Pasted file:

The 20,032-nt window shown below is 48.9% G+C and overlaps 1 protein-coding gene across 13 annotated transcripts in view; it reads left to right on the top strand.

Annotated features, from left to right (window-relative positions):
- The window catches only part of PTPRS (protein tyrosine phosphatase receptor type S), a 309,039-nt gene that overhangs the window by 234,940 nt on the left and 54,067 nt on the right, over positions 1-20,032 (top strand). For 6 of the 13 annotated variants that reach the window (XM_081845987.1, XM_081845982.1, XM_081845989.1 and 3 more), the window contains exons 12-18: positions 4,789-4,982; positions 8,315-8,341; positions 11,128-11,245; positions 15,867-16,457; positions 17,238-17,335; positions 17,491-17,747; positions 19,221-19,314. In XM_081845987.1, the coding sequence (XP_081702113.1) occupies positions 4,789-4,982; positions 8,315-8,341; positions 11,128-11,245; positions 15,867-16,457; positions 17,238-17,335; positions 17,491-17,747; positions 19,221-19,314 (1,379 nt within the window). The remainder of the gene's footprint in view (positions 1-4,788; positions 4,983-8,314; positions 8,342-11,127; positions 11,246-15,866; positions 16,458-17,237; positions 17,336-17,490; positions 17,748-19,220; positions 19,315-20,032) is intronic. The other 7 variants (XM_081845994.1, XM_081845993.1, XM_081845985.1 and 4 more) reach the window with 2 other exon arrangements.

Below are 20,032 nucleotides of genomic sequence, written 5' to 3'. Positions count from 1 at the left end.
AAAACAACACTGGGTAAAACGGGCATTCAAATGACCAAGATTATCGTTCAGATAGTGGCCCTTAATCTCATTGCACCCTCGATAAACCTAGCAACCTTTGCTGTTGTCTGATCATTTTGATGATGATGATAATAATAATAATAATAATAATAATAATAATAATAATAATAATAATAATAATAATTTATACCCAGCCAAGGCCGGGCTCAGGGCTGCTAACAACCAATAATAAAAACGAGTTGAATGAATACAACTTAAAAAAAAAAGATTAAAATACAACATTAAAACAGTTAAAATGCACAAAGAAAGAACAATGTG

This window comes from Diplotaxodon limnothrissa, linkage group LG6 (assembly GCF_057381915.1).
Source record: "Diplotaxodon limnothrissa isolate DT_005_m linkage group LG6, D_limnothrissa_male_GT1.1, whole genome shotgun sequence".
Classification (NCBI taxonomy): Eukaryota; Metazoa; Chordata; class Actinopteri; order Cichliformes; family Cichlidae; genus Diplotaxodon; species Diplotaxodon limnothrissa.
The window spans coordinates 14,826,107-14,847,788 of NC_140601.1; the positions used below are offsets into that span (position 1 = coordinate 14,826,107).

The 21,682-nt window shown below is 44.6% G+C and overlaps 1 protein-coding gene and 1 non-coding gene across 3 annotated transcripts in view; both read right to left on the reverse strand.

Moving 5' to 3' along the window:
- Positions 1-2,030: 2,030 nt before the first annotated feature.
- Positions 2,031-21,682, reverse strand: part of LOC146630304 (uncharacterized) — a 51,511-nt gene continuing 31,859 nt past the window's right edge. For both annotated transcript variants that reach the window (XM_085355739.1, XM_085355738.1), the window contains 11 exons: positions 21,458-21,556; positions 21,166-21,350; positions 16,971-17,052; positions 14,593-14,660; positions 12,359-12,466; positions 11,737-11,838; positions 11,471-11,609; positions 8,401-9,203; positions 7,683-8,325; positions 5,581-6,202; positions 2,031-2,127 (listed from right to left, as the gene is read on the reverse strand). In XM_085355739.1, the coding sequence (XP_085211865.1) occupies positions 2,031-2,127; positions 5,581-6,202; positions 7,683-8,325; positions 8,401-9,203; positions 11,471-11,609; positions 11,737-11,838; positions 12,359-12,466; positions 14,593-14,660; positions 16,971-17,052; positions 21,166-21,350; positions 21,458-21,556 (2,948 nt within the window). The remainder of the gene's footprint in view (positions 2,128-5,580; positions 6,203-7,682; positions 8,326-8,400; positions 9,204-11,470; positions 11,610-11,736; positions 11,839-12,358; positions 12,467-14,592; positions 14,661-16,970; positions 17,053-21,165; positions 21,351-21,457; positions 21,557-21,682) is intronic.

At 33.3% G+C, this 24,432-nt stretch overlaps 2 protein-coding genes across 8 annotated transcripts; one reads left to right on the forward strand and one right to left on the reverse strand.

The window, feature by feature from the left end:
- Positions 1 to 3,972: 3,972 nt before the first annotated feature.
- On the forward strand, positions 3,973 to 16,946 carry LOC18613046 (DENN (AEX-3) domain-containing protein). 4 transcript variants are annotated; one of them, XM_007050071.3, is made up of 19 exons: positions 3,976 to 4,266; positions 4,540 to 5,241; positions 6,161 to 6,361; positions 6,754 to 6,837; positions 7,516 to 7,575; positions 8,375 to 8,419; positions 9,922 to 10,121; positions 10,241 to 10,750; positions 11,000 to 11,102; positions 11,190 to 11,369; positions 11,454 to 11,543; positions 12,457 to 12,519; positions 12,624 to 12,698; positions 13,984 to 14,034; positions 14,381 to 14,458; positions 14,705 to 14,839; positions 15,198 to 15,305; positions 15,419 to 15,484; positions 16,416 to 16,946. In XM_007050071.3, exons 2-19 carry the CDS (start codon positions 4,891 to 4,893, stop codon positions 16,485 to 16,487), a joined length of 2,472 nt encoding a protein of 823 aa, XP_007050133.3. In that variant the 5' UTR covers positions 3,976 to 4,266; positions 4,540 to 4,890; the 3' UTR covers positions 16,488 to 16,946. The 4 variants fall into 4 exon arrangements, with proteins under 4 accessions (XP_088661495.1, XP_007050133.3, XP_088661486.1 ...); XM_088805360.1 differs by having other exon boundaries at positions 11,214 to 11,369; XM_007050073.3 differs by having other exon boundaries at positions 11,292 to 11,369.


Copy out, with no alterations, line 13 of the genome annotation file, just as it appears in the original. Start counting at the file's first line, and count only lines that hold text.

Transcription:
- Positions 2,031-21,682, reverse strand: part of LOC146630304 (uncharacterized) — a 51,511-nt gene continuing 31,859 nt past the window's right edge. For both annotated transcript variants that reach the window (XM_085355739.1, XM_085355738.1), the window contains 11 exons: positions 21,458-21,556; positions 21,166-21,350; positions 16,971-17,052; positions 14,593-14,660; positions 12,359-12,466; positions 11,737-11,838; positions 11,471-11,609; positions 8,401-9,203; positions 7,683-8,325; positions 5,581-6,202; positions 2,031-2,127 (listed from right to left, as the gene is read on the reverse strand). In XM_085355739.1, the coding sequence (XP_085211865.1) occupies positions 2,031-2,127; positions 5,581-6,202; positions 7,683-8,325; positions 8,401-9,203; positions 11,471-11,609; positions 11,737-11,838; positions 12,359-12,466; positions 14,593-14,660; positions 16,971-17,052; positions 21,166-21,350; positions 21,458-21,556 (2,948 nt within the window). The remainder of the gene's footprint in view (positions 2,128-5,580; positions 6,203-7,682; positions 8,326-8,400; positions 9,204-11,470; positions 11,610-11,736; positions 11,839-12,358; positions 12,467-14,592; positions 14,661-16,970; positions 17,053-21,165; positions 21,351-21,457; positions 21,557-21,682) is intronic.